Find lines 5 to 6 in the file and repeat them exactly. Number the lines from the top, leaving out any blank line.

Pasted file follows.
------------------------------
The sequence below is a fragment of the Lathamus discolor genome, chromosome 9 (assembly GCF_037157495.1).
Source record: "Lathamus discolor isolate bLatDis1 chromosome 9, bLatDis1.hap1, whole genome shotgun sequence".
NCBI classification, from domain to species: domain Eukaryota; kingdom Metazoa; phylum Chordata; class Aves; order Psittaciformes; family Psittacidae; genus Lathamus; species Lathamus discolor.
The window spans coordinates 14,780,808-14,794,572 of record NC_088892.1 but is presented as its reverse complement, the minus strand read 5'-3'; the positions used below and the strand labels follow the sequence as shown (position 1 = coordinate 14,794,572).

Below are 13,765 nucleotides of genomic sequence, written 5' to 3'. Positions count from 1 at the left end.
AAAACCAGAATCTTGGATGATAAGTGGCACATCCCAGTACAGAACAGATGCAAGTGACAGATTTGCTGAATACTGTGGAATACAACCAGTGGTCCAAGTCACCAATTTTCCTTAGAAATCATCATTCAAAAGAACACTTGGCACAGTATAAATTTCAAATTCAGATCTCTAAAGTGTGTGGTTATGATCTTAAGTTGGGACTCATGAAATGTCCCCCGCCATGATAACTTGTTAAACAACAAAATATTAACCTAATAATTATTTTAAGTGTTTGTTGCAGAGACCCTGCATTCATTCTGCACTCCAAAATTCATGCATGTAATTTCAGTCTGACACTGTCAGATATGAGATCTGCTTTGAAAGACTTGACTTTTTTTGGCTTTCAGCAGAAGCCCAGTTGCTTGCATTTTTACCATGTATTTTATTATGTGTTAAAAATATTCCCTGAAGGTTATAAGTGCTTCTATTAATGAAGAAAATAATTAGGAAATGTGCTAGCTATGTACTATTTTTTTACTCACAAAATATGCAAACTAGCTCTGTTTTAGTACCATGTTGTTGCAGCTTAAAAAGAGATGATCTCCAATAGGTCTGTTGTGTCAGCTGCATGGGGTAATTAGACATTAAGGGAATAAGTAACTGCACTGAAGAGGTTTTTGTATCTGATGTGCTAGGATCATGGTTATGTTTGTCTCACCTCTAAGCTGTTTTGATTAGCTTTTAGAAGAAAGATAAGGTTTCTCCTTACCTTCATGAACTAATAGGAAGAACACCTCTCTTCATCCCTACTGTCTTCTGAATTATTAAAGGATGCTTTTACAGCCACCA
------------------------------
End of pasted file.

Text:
Below are 13,765 nucleotides of genomic sequence, written 5' to 3'. Positions count from 1 at the left end.
AAAACCAGAATCTTGGATGATAAGTGGCACATCCCAGTACAGAACAGATGCAAGTGACAGATTTGCTGAATACTGTGGAATACAACCAGTGGTCCAAGTCACCAATTTTCCTTAGAAATCATCATTCAAAAGAACACTTGGCACAGTATAAATTTCAAATTCAGATCTCTAAAGTGTGTGGTTATGATCTTAAGTTGGGACTCATGAAATGTCCCCCGCCATGATAACTTGTTAAACAACAAAATATTAACCTAATAATTATTTTAAGTGTTTGTTGCAGAGACCCTGCATTCATTCTGCACTCCAAAATTCATGCATGTAATTTCAGTCTGACACTGTCAGATATGAGATCTGCTTTGAAAGACTTGACTTTTTTTGGCTTTCAGCAGAAGCCCAGTTGCTTGCATTTTTACCATGTATTTTATTATGTGTTAAAAATATTCCCTGAAGGTTATAAGTGCTTCTATTAATGAAGAAAATAATTAGGAAATGTGCTAGCTATGTACTATTTTTTTACTCACAAAATATGCAAACTAGCTCTGTTTTAGTACCATGTTGTTGCAGCTTAAAAAGAGATGATCTCCAATAGGTCTGTTGTGTCAGCTGCATGGGGTAATTAGACATTAAGGGAATAAGTAACTGCACTGAAGAGGTTTTTGTATCTGATGTGCTAGGATCATGGTTATGTTTGTCTCACCTCTAAGCTGTTTTGATTAGCTTTTAGAAGAAAGATAAGGTTTCTCCTTACCTTCATGAACTAATAGGAAGAACACCTCTCTTCATCCCTACTGTCTTCTGAATTATTAAAGGATGCTTTTACAGCCACCA